One of the most important books on experience, society, and culture, written in the 20th century. The reflection is on photography, but involves aspects from phenomenology, deconstruction, and critical theory. This book should be read by all, not just artist or art historians. There is a massive amount of information in these short passages that read more as a dialog than a formal text. It is often so accessible that it is taking in passing without a thorough engagement.
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Format: Paperback
Quite an interesting documentary of photography by Barthes. I think books like this, and Sontag, are interesting to read as they help us gain perspectives from photography from various approaches. This is simply a nice book to read that happens to reflect on what gifts/memories that images catch and leave behind for society to come.

It is philosophical in the sense that is questions what images do, but again a nice story in that it moves from image to image discussing them. Images of places that make you want to live there, images of people and how these images capture the essence of time, culture, and the gift of being alive.

It's a great read, for me, as a photographer going to my shelf wanting something to read on photography other than about apertures and technical underpinnings. Of course they are related, and unarguably necessary, for good photography - but like Sontag you experience some of the hidden games of photography.

For the deep thinking photographers out there, and admittedly not for all.
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An interesting book, not something that I would have read had it not been required. Nonetheless Barthes raises many interesting points and I am sure that for someone involved in photography it would be a much more engaging read. Even for me it proved palatable.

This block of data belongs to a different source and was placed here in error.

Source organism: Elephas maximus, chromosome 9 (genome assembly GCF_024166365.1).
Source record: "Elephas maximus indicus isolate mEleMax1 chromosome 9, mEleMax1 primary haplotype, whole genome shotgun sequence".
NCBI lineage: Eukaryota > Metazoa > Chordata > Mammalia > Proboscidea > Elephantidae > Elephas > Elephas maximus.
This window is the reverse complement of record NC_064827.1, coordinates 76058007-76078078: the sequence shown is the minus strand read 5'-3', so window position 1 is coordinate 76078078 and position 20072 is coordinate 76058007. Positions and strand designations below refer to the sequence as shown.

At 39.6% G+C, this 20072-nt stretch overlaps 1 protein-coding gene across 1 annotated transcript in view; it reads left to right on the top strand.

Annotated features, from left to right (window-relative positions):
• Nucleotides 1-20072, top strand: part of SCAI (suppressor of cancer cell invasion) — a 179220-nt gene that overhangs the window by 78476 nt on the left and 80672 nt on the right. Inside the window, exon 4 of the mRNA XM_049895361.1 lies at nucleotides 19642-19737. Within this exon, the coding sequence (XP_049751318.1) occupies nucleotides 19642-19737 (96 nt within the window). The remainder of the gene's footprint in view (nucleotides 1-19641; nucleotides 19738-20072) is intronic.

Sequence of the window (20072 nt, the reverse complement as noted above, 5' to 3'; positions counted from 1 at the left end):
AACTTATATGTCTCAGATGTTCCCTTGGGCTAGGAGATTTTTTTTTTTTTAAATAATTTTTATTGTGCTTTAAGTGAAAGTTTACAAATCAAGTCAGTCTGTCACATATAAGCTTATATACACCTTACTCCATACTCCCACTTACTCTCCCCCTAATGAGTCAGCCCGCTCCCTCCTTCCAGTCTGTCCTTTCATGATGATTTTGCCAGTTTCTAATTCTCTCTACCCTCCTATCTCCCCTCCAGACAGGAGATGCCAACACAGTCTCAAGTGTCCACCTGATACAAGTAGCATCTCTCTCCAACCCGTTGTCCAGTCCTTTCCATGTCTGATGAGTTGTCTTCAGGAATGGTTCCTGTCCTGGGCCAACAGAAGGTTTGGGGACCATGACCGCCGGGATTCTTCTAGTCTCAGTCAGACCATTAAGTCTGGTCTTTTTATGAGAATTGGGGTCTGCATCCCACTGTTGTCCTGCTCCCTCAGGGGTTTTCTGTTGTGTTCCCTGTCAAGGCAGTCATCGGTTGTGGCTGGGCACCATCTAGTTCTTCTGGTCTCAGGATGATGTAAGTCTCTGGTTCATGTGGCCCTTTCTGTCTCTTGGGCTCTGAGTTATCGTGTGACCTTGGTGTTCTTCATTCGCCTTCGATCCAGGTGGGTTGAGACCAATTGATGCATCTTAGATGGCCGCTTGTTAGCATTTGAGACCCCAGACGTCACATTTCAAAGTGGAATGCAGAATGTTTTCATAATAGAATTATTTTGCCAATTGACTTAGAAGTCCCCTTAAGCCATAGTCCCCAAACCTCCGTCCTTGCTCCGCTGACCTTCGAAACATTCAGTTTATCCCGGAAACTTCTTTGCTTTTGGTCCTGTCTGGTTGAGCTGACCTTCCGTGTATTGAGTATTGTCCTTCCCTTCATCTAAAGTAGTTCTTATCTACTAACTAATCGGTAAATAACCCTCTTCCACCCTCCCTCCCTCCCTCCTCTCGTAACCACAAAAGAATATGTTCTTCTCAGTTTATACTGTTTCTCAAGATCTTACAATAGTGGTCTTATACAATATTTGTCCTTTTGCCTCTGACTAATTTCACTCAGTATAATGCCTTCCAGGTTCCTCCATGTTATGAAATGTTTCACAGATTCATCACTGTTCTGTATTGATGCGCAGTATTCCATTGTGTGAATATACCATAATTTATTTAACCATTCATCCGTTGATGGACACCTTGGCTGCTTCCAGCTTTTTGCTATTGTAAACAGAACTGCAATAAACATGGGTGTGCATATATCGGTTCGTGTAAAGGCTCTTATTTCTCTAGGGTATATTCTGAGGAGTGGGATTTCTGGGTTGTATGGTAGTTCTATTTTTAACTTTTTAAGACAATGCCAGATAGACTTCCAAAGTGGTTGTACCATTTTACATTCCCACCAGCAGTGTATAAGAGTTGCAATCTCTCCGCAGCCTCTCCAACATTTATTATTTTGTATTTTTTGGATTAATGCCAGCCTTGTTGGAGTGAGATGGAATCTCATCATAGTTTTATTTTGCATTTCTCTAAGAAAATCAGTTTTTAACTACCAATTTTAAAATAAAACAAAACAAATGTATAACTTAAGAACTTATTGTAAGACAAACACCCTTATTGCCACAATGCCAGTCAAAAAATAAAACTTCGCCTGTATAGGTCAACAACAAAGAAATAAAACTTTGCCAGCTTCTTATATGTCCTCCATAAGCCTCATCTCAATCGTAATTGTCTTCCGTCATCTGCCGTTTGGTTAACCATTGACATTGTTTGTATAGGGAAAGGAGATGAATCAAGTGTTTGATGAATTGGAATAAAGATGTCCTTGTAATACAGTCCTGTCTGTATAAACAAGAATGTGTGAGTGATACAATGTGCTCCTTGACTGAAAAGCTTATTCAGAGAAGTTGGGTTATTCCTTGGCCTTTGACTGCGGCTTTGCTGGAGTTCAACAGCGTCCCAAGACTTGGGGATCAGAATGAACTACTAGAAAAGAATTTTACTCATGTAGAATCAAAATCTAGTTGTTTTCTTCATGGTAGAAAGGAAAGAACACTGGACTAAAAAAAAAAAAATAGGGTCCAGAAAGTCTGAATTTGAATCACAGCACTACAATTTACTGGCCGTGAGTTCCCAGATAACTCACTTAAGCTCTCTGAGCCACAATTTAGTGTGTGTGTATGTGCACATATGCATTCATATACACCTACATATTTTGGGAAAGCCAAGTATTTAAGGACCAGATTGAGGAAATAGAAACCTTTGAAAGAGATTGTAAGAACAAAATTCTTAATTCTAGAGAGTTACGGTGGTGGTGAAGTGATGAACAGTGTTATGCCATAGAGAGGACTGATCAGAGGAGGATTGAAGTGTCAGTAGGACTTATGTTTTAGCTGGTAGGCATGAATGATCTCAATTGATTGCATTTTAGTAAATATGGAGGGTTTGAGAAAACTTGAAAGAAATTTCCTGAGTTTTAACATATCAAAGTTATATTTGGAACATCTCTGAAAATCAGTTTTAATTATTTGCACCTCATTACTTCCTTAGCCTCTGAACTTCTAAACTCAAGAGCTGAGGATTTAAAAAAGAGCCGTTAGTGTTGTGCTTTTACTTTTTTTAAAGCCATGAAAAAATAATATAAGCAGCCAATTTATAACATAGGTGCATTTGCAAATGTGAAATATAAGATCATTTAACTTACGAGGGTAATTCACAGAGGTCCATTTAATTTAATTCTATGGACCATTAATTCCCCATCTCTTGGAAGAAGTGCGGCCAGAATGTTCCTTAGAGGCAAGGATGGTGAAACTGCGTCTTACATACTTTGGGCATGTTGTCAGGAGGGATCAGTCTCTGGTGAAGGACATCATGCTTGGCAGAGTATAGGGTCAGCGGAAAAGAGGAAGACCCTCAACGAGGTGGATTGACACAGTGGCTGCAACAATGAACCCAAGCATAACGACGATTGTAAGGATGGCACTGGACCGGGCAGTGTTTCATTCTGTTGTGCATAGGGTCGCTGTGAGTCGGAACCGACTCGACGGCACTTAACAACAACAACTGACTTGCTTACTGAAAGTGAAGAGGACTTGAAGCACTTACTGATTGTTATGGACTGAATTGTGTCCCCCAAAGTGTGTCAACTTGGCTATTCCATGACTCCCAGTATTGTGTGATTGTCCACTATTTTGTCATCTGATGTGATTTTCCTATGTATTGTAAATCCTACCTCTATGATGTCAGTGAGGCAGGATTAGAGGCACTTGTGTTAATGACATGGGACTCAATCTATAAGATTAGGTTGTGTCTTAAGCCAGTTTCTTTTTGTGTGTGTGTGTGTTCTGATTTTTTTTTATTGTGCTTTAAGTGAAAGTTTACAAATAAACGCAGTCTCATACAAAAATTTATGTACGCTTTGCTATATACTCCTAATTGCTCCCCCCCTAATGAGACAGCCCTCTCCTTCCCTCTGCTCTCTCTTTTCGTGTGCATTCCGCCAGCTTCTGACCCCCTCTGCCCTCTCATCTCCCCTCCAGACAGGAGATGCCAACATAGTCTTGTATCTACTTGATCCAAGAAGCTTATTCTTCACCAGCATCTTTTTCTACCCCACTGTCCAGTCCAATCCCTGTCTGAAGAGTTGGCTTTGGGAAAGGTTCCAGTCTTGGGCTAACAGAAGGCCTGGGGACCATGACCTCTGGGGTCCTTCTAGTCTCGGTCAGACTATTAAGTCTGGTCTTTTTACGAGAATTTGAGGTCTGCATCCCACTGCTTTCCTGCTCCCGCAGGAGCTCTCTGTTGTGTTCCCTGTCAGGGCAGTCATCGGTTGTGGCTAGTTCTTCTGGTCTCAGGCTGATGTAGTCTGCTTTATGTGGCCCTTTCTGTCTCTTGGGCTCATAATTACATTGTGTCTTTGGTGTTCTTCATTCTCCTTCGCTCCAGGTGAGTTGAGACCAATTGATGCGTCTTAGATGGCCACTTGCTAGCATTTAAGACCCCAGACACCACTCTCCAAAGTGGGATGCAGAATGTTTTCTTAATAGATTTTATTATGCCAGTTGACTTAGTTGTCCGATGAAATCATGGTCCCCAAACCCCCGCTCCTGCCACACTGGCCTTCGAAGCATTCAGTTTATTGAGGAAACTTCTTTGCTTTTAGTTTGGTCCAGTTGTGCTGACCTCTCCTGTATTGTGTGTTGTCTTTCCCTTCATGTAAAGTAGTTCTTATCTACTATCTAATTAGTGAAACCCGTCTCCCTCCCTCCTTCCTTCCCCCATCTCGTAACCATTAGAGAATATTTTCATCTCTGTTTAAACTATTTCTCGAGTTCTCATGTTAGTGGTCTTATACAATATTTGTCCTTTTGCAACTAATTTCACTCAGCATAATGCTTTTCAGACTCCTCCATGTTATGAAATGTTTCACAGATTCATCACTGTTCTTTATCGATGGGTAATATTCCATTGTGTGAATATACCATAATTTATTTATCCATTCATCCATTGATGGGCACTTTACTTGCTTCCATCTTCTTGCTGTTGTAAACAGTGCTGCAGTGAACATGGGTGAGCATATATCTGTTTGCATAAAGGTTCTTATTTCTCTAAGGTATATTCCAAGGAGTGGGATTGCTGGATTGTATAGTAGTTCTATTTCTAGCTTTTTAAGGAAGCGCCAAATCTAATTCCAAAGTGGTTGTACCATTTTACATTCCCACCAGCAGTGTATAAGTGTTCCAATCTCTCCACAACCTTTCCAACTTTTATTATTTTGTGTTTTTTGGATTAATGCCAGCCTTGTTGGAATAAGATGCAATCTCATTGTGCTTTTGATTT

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This was a great read. Bought it for class along with 4 other photography books.. history of photography. but this was my favorite by far. read it twice. used it for my final in that class and in another class. great read
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This is an excellent book for those who want to understand photography criticism. Ronald Barthes was not a photographer himself, but he greatly helped in the construction of contemporary photography. His writings doesn't make sense some times, but understand that this book was originally wrote in French and at the last living year of Barthes. Then you will understand.
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Format: Paperback
Personally, I found this book to be of uneven quality. It has flashes where it is very good indeed, and then there are sections where I thought that he was meandering.

It is not an easy book, and I did read it slowly. I may well read it again. The overall tone is sombre, and the parts that I like are when he discusses a photograph, because this made me a lot more sensitive to what is in the photo, and what the story could possibly be. This is the singular most achievement of this set of writings.

I am not sure about that section on his mother, but the pain of her loss, and his love for her shine through. This part is deeply personal, and I must admire him for being able to share this.